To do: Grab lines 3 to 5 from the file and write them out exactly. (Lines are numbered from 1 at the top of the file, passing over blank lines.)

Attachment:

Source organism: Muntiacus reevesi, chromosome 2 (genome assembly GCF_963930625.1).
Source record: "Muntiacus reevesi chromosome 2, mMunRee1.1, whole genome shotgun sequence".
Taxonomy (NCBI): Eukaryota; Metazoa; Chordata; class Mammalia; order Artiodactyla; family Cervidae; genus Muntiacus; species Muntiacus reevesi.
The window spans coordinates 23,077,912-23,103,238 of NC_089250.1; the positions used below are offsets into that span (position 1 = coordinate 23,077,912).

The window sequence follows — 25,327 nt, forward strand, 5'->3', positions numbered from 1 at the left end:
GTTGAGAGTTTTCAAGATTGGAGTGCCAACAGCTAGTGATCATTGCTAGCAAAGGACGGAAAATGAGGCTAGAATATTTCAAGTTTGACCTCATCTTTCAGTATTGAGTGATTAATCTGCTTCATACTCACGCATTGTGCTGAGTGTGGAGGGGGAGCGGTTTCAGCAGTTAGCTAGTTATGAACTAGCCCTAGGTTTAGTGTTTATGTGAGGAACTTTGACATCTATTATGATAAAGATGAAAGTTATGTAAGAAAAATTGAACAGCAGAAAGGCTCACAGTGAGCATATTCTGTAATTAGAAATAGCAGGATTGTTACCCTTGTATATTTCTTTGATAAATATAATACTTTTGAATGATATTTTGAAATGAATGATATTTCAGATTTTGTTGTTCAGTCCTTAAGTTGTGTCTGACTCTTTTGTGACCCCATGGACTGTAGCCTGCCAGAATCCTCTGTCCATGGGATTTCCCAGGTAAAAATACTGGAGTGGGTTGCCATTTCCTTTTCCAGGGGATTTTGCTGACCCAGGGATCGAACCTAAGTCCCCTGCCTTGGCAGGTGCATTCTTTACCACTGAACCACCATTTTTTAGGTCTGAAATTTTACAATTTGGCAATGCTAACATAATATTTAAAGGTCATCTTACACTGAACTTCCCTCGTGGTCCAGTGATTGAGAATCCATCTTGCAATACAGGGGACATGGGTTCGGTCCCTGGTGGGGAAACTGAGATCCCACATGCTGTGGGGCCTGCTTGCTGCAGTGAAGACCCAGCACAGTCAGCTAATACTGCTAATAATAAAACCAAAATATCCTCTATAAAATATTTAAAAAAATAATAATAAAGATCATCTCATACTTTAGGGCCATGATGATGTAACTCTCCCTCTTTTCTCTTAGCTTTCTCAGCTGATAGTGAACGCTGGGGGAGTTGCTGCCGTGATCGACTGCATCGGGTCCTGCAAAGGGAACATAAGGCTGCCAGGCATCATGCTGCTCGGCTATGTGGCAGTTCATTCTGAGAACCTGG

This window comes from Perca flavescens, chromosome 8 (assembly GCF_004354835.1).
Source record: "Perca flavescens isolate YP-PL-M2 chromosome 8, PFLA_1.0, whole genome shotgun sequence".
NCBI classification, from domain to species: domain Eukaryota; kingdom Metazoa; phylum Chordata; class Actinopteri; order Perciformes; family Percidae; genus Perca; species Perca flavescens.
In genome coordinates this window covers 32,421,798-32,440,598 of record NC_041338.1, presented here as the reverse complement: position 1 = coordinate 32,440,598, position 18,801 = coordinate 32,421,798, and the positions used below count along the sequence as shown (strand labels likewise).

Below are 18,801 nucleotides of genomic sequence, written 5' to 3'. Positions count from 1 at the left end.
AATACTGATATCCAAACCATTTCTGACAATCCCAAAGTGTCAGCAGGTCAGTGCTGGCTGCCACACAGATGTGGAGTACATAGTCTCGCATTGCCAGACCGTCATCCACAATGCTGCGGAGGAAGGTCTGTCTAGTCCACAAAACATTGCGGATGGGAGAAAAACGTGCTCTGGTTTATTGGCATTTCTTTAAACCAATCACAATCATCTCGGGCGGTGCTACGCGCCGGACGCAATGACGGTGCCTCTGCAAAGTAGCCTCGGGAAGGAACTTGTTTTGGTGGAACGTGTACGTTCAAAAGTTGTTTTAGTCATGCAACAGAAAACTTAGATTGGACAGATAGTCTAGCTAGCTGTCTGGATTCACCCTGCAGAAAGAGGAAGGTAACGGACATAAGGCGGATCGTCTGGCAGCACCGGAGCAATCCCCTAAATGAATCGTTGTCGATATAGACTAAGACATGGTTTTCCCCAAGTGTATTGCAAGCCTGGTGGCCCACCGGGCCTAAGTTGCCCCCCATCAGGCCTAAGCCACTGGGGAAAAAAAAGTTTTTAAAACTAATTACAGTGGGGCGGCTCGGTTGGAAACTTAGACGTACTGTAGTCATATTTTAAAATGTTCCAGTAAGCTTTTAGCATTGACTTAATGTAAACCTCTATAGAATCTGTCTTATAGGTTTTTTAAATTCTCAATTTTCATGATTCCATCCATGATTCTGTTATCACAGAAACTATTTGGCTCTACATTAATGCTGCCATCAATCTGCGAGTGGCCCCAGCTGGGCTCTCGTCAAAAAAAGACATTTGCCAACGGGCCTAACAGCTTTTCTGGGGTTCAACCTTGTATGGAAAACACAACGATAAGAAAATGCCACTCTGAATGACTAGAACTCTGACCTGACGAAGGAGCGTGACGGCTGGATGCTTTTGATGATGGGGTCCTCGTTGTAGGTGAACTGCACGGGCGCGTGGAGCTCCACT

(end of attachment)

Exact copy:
Taxonomy (NCBI): Eukaryota; Metazoa; Chordata; class Mammalia; order Artiodactyla; family Cervidae; genus Muntiacus; species Muntiacus reevesi.
The window spans coordinates 23,077,912-23,103,238 of NC_089250.1; the positions used below are offsets into that span (position 1 = coordinate 23,077,912).

The window sequence follows — 25,327 nt, forward strand, 5'->3', positions numbered from 1 at the left end: